Yes, the en article I found is about the governments (Google Translate gives me "the government (public administration) in Australia" vs "administrative division") of the nation, states, territories and local government areas. An article such as seems to be appropriate for the concept of covering "Administrative divisions of Australia" would be like trying to write an article for "administrative divisions of Russia" that covers the constituent Republics, Oblasts, Krais, and also the districts within them, without talking about the governments. It seems that to get an English language equivalent for those other 17 languages' articles, I need to convert en:Administrative divisions of Australia from a redirect (last edited in 2010) to en:States and territories of Australia into a short article with two sections each directing the reader to the relevant extant article. Or can I make a wikidata reference to the redirect with the right name? --ScottDavis (talk) 14:04, 11 July 2015 (UTC)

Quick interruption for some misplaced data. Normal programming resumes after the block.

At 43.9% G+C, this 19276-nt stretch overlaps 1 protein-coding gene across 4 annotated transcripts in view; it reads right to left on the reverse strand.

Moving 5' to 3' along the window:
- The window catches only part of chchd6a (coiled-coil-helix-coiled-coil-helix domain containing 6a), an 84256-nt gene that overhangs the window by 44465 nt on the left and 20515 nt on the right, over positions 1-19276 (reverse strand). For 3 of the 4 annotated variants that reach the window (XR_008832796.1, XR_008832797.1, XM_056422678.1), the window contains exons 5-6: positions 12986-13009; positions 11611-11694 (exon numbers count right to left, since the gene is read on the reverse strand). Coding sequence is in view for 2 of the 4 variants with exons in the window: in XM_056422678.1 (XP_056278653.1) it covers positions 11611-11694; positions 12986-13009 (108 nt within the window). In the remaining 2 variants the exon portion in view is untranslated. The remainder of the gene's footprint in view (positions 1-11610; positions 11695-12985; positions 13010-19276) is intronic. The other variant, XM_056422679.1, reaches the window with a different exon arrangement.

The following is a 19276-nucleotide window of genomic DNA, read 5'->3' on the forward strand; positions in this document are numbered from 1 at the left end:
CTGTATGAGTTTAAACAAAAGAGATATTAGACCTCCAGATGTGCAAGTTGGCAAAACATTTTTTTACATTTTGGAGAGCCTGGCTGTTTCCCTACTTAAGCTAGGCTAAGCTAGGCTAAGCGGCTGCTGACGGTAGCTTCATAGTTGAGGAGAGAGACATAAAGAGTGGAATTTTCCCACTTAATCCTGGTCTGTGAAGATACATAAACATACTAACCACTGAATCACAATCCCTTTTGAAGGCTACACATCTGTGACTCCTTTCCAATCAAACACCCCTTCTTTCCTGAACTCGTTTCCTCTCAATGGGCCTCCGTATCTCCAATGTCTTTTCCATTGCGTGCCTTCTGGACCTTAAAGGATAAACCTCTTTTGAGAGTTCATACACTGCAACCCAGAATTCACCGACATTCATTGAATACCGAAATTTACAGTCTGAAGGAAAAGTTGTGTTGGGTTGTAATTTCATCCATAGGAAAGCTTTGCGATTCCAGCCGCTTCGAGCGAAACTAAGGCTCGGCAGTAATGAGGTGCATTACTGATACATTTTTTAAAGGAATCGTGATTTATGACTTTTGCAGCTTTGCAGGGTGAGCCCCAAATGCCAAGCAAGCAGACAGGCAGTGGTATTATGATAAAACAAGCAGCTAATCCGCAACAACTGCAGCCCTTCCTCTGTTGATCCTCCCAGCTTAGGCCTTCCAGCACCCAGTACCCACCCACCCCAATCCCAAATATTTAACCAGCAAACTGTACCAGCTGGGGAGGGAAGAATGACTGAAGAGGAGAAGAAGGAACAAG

There is possibility to add redirect to the item. But an article is always better :) And the article should also tell about municipalities and shires and what else in Australia. --Infovarius (talk) 00:18, 14 July 2015 (UTC)

Reviewing changes by Tamawashi and their sockpuppetsEdit

The repeatedly blocked user Tamawashi and their many sockpuppets are particularly fond of editing country subdivisions. Given that they keep repeatedly evading blocks in order to continue their editing, I think their edits need checking.

Some of the users I'm aware of are:

One thing I've noticed them doing a lot is adding the type of subdivision to the label, e.g. [3]. That doesn't seem right to me, it doesn't seem to be part of the name and we already store the type both in the description and as a statement. It doesn't even match the English Wikipedia article's usage. I think the changes like that should be reverted, what do you think?